Of course, policy interventions are the most critical. When I was a clinician, I would see 30 – 50 patients a day. But today, as a public health person, when I write a policy, it benefits lakhs and crores of people. In fact, as a part of policy intervention, every year in our country, we’re screening close to 20 crore population for early detection and treatment of TB. But if there was no policy, then we couldn’t have reached where we are today.
Earlier, the diagnostic test available for TB had a sensitivity of 50 percent and the cost of the test was Rs 50. In comparison, the newer diagnostic tests that have become available have a sensitivity of 100 percent. Resultantly, we can diagnose at least 90-97 people, if not 100. And as a part of policy intervention, these newer tests are available for free, across the country. So policy interventions have a huge role in the larger public good.
What new tools and technologies can be deployed in the diagnosis, prevention and management of TB?
The reason we can even talk of TB elimination today is because we are spoilt for choice in terms of diagnostics and drugs. In 2012, we had only one test, called Gene-Xpert, a catridge based nucleic acid amplification test available but now we have at least 40 manufacturers who offer TB-specific tests. As a result, costs have come down drastically, availability is very wide and these tests are very accurate. Similarly, in the case of treatment, for drug-resistant TB, initially the treatment used to last for a minimum of two to three years, but now it has been reduced to six months. Also, earlier, we never had a treatment to prevent TB, but now because of better management tools and administrative skills, a lot of innovations and technologies are available which has made TB prevention a reality. However, one piece which is currently missing is the vaccine. Even though we have the BCG vaccine which is given to every child at birth, that’s not 100 percent protective. A new TB vaccine is expected to be rolled out soon, however, even that is not going to be a 100 percent protective vaccine, like we had one for COVID. But it is expected to be a game changer because, when you talk of mass protection, even 50 percent protection is very good for a larger public.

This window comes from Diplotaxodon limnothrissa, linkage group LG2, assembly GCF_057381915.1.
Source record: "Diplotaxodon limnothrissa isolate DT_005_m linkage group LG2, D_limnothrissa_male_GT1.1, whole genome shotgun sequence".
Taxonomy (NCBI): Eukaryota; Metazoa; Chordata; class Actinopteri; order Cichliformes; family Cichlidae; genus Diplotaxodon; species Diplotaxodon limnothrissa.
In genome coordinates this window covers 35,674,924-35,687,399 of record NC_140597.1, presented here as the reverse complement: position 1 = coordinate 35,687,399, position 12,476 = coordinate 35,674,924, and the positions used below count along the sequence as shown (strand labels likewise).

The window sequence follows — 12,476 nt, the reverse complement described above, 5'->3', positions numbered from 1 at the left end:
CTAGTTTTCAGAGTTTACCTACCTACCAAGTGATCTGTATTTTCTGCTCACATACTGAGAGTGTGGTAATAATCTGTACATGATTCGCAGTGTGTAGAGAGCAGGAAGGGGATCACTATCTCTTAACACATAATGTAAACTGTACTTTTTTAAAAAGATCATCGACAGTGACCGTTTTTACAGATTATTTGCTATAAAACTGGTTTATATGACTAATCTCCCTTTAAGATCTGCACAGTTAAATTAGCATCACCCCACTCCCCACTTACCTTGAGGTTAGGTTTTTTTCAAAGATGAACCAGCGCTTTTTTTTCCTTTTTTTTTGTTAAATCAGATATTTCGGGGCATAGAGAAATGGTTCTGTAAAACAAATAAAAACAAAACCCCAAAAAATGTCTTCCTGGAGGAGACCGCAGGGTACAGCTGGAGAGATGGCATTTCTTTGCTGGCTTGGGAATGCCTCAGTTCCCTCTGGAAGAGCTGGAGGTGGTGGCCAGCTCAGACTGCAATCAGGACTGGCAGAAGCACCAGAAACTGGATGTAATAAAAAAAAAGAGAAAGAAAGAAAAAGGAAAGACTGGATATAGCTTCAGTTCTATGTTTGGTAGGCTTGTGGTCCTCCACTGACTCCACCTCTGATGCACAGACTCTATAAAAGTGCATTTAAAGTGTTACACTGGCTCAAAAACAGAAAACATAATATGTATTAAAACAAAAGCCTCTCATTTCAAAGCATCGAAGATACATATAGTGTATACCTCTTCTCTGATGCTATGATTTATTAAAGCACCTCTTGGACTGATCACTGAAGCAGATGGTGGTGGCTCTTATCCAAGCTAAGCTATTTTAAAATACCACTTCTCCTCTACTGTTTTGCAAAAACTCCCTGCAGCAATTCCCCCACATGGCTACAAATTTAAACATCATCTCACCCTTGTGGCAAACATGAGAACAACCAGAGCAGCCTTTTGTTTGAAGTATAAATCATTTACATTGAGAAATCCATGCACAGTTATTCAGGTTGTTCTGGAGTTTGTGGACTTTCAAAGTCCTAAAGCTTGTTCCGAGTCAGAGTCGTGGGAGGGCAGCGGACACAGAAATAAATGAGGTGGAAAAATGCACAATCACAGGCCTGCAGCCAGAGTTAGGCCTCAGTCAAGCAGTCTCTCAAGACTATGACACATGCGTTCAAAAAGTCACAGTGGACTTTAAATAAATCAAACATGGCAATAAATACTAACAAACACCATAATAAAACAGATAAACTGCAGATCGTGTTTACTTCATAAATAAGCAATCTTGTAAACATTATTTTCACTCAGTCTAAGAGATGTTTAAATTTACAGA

India tops the world in unreported TB cases. What does this mean for the fight against TB in India?
As mentioned earlier, the initial paradigm of passive case finding is being relegated to a secondary position. Initially, the accountability for diagnosis was with the patient but now the accountability is with the health system. This means the program or the people who are reaching out to the patients are the ones responsible for their health. These are the people who go door to door and ask people if they have symptoms of TB. and will help them get screened and will assist in seeking proper treatment. So that change in paradigm is the push that we’re getting with the reinvigorated program. This paradigm shift will help us bridge the gap between patients who go unreported, primarily because they are not coming on their own. But now we are reaching out to them.